Trevor Brookins

Trevor Brookins

*I loathe national letter of intent day.

For me it represents the hypocrisy of young athletes feeding the sports industry and that industry clearly being interested in them and those athletes generating revenue but not gaining any profit for themselves.

But national letter of intent is becoming more and more instructive in another way. In college football 7 of the top 10 recruiting classes were committed to a school located in a warm climate; in college basketball the number goes up to 9 out of the top 10 were going to warm weather schools. This led me to the following thought experiment.

Coach Smith is highly respected as a great coach; he has won a national championship; a long list of his former players are now professionals; but his school is located in New England or the upper Midwest. Coach Jones has the same credentials but his school is in the South or Southwest. With everything else being equal, don’t the warm weather schools have a decided advantage? I think so.

I posed this question to some acquaintances and they thought I was exaggerating. Yet I have not been moved from my original position.

One of the objections to my statement was that I was overstating the difference in temperature between northern New York state and North Carolina. Someone argued that if the differences could be as little as 6 degrees. I don’t doubt that it is possible for the thermostat to say 40 in North Carolina and 34 in the Catskills on the same day. But my point was that it is highly likely that on most days throughout winter the difference in temperature would be much greater. According to the weather channel North Carolina is likely to experience temperatures in the low 40s while NY would see the high 20s. In addition New England towns can expect 9-10 times more snow over the course of the year than Southern towns that happen to get snow because of course for some snow is not an option at all.

I’m not making this up. A family friend who lives in Massachusetts says it’s reasonable to have snow from October until April. What guy is going to choose that over co-eds wearing midriff tops in February?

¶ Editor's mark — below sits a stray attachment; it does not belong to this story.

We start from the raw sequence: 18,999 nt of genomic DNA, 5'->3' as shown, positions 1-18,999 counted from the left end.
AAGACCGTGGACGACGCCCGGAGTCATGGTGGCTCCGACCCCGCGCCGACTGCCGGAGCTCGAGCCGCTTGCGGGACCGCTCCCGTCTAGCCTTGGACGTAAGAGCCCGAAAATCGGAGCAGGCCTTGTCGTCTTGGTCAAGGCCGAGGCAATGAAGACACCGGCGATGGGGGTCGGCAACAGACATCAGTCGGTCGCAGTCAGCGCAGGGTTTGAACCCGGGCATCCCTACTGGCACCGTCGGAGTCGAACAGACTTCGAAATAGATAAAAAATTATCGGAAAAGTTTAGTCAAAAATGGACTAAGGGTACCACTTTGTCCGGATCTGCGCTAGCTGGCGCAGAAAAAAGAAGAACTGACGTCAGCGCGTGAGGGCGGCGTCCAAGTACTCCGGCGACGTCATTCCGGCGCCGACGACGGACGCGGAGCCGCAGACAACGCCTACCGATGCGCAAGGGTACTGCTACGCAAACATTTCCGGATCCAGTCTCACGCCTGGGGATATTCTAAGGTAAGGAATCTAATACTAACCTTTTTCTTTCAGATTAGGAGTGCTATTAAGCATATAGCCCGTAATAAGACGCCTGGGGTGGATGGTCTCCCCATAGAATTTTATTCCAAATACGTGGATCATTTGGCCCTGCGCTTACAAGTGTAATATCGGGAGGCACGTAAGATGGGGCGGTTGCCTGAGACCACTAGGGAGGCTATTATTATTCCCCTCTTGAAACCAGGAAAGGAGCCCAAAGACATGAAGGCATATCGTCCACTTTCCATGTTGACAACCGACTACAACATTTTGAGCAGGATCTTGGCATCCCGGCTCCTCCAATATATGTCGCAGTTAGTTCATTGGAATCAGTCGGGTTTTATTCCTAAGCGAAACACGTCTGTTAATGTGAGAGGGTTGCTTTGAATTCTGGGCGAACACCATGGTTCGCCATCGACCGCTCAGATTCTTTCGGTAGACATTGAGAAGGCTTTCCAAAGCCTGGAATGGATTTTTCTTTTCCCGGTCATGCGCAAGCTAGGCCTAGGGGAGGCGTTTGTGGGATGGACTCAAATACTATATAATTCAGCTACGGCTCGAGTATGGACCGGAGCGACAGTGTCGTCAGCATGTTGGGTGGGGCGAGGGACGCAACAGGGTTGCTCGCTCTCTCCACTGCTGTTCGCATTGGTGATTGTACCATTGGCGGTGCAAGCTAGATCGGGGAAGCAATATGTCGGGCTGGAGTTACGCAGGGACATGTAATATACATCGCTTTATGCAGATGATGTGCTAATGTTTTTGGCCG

The other wall I ran into was that there are multiple issues that factor into a young man or woman’s decision to go to one school or another – family ties to a geographic area for instance. This makes sense. It is likely that if I’ve lived in Chicago my whole life, the weather would not be such a determinant. But upon further examination this objection to my position actually makes it stronger.

The fact that it would take emotional ties to an area to overlook the cold weather proves that the cold weather location is inferior to the warm weather location. In other words if my family wasn’t from the cold locale, I would not choose it. But this concept works both ways, does it not. The same can be said of the star athlete from a warm weather area; he/she will usually think of staying close to home. But again when the star does think beyond their options that are a short bus trip home, the warm weather school is still more attractive than the cold weather.

This is why Mexico makes more money off of tourism than Canada; why Caribbean islands have multiple resorts on them while there are only a few tourist hotels in Iceland (I don’t know this for sure about Iceland and someone should feel free to prove me wrong about it); This is why despite the language barrier and threat of danger Mexico remains more of a spring break destination than Vancouver for Americans.

At the end of the day why does all of this matter?

Well to a degree it doesn’t. We’re talking about collegiate sports that usually have a passionate following among current students, a tepid following among alumni, and almost no following among the rest of the population. But on the other hand this goes along with the demographic shift in the country overall. When recruits choose to go south, those southern cities are fed more than their northern counterparts. Eventually the northern cities will wither. This is the recurrence of the problem of the rust belt (when the industrial opportunities shifted south or overseas and Midwestern cities like Detroit and Cleveland experienced crises) on a smaller scale.

There is almost no scenario in which Urban Meyer (Ohio State University in Columbus, OH) or Jim Boeheim (Syracuse University in Syracuse, NY) would lose a recruit they target, unless the kid chooses Nick Saban (University of Alabama, Tuscaloosa, AL) or Roy Williams (University of North Carolina, Chapel Hill, NC).

And the people who rank incoming recruiting classes seem to agree with me.

Trevor Brookins is a free lance writer in Rockland County, New York. He is currently working on a book about American culture during the Cold War.  His writing has appeared in The Journal News. You can reach him at [email protected] or follow him on Twitter @historictrev.